Tuesday, 19 August 2014

Augusta Johnstone Actress and Writer

Johnston[e] Augusta 59 Herbert Street North Shoreditch
Actress, music and Comedy teacher and writer, 
Someone I would have liked to have met!
Mary Ann Augusta Johnstone was born in Marylebone in 1818. Her parents had married at St Paul Covent Garden in 1809.  Her father Thomas Oswald Johnstone was in trade at the time of her baptism.   In November 1824 when he was made bankrupt he was in business as a dealer in music and musical instrument dealer at Great Queen Street Lincolns Inn Fields . In her later article on Debt Augusta clearly speaks from experience, and who knows what the parents and their 5 year old daughter went through in the following years.   . It appears that her father  died by 1851.   In the 1851 census Augusta was a teacher of Music and Comedy, living with her widowed mother who was totally  dependent on her for support.  
In 1857 she published A Woman’s Preachings for woman’s practice, essays addressed to women on a range of topics, which were apparently first published in a weekly magazine from 1854. http://dbooks.bodleian.ox.ac.uk/books/PDFs/600077362.pdf  The first essay, addressed to men,  is graphic in its descriptions of the violence which women can suffer from their husbands in marriage. On page 80, in the chapter on Art and Artistes she describes the drudgery a middle ranking actress as well as discussing the fate of young ballet dancers who are at risk of becoming prostitutes .  On page 131, in the article on Debt she  advises single women on the dangers of getting into debt. The  article on Suspicion is particularly interesting on the double standards which might exist in the Victorian marriage.  She herself did not marry, but one wonders if it was  her parents'or friends' relationship which informed her strong opinions.   She suggests that it is foolish to marry a rake expecting that he will be reformed by marriage.  On Page 150 she says .’it is a terrible thing to find you share his affections(?)[sic] with your own house maid …[or that] a discarded mistress [comes to your home asking for help]   In 1859 she published A few out of thousands their sayings and doings and in 1864 A message from Whitechapel which I have not seen, but which are in the British Library.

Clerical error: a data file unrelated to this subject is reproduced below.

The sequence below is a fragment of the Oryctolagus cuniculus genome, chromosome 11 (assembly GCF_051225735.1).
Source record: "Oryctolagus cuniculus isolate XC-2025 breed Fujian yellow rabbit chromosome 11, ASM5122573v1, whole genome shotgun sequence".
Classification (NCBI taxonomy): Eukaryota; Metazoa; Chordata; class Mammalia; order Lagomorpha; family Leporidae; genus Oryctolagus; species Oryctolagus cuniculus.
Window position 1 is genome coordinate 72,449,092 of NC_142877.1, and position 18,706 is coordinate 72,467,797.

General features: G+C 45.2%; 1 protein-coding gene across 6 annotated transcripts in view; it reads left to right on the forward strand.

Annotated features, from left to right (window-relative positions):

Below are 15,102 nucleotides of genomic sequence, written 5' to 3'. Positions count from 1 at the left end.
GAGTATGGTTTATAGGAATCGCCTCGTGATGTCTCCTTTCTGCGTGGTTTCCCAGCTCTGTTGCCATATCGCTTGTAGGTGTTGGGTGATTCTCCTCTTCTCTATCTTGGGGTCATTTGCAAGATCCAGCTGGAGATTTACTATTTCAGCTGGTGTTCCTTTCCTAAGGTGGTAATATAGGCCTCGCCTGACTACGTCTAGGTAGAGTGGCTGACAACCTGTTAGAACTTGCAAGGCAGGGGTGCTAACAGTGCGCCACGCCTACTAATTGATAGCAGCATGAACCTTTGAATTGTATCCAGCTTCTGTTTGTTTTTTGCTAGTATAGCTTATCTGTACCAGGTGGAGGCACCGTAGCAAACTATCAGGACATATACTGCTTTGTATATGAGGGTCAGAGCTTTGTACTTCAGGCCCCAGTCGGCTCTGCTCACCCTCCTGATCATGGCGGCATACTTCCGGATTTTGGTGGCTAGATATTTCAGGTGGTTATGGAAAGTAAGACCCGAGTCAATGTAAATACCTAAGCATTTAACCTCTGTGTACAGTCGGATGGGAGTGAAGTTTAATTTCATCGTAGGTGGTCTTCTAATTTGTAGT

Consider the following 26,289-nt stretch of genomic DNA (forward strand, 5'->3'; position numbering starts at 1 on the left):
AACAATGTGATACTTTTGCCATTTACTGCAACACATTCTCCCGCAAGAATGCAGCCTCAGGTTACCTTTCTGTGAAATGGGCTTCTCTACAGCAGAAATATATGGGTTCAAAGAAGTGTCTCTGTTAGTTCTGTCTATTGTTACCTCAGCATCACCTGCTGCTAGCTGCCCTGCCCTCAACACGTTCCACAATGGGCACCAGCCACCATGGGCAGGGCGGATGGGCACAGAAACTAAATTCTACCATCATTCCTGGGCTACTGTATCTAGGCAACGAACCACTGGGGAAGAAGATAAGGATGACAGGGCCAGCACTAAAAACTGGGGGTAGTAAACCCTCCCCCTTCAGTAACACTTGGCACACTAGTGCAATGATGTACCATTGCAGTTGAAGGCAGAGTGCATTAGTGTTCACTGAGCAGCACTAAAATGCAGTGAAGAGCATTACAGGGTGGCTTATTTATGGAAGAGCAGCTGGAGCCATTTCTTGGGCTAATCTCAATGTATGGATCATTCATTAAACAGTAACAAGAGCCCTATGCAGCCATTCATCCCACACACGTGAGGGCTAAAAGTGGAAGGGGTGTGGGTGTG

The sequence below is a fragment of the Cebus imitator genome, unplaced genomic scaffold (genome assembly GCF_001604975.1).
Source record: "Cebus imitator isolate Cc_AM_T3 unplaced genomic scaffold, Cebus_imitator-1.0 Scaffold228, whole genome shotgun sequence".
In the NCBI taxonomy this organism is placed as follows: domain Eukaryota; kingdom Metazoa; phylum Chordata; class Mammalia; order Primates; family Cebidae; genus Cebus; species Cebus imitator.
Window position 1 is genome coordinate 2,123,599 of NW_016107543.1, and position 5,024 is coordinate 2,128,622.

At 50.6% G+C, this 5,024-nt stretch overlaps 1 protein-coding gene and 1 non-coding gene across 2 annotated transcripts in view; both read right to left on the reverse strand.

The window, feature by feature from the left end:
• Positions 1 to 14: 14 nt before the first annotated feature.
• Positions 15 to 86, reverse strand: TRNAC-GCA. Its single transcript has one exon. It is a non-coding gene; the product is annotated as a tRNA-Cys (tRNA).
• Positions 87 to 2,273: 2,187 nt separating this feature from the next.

]In the next census, in 1861 at 59, Herbert Street, Shoreditch, she describes herself as a theatrical performer and, as well as her mother, the household includes a boarder, widow Louisa Belyer, a German writer of light literature, and a 17 year old maid.  They are one of five households at this address.  She appears at her petition address in the 1866 street directory as a Professor of Music.    By 1871, her mother having died,  she is lodging with a family at 41 Herbert Street, and is still a teacher of music, again sharing her lodgings with language teacher Louise Belger.  In that census Augusta says she was born in 1827! 

1861 census Civil Parish: Shoreditch St Leonard Ecclesiastical parish Holy Trinity County/Island: Middlesex Country: England Registration district: Shoreditch Sub-registration district: Hoxton New Town ED, institution, or vessel: 7 Household schedule number: 61 Piece: 236 Folio: 145 Page Number: 9